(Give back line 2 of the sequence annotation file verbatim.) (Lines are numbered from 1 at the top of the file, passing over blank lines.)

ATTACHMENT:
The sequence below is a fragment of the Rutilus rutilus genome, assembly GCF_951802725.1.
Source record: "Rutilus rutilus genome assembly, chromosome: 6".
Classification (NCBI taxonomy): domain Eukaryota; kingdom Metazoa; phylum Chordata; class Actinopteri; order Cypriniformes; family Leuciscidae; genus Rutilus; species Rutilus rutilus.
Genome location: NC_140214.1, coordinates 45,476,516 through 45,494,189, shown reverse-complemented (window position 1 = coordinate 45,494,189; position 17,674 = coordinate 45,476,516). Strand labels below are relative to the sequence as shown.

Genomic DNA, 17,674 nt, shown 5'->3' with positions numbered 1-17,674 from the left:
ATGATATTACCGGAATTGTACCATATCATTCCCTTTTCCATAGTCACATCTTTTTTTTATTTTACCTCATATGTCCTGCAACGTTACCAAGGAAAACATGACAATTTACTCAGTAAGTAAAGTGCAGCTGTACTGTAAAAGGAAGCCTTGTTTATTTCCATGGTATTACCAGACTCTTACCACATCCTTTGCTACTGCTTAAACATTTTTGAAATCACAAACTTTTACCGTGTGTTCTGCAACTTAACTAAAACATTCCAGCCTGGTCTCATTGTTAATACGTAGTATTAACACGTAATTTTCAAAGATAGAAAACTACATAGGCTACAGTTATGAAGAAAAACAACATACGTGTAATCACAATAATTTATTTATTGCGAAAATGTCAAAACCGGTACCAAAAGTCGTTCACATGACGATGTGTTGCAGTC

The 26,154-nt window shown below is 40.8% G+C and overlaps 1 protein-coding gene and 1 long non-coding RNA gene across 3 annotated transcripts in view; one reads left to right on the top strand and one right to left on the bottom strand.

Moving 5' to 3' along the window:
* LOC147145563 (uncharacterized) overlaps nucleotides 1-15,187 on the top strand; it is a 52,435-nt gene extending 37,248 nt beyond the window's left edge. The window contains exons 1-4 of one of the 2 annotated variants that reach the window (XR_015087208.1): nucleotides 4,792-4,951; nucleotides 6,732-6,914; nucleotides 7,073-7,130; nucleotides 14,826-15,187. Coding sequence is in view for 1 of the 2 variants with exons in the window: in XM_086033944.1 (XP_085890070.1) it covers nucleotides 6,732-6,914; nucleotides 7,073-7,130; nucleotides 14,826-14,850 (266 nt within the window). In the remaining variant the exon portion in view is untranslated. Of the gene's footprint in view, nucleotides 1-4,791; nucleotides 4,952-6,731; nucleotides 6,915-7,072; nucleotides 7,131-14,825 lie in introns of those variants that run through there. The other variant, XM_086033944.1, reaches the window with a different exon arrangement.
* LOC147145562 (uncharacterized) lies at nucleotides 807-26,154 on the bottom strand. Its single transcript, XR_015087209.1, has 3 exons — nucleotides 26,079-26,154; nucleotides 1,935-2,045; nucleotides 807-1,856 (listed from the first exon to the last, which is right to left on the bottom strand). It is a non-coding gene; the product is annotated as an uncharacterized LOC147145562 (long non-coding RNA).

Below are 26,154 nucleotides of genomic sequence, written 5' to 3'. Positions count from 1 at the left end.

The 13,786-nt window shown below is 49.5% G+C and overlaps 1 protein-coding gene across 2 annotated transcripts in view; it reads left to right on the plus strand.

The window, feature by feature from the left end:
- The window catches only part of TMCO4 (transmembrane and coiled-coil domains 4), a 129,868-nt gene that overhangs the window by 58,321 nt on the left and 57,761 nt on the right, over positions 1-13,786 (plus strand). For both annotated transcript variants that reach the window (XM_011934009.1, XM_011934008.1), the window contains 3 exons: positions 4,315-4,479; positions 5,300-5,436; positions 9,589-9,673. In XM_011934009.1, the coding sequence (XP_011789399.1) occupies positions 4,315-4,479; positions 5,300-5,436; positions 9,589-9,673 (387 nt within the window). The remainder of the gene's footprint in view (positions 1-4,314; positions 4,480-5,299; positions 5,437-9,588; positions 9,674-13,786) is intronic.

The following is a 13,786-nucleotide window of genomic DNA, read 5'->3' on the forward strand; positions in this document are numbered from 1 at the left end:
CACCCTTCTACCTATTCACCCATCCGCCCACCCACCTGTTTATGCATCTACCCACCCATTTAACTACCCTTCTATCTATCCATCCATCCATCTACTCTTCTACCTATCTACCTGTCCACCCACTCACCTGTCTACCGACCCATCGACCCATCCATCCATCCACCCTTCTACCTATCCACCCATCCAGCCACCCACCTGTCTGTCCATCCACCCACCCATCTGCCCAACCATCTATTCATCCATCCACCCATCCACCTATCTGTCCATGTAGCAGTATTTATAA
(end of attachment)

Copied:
Source record: "Rutilus rutilus genome assembly, chromosome: 6".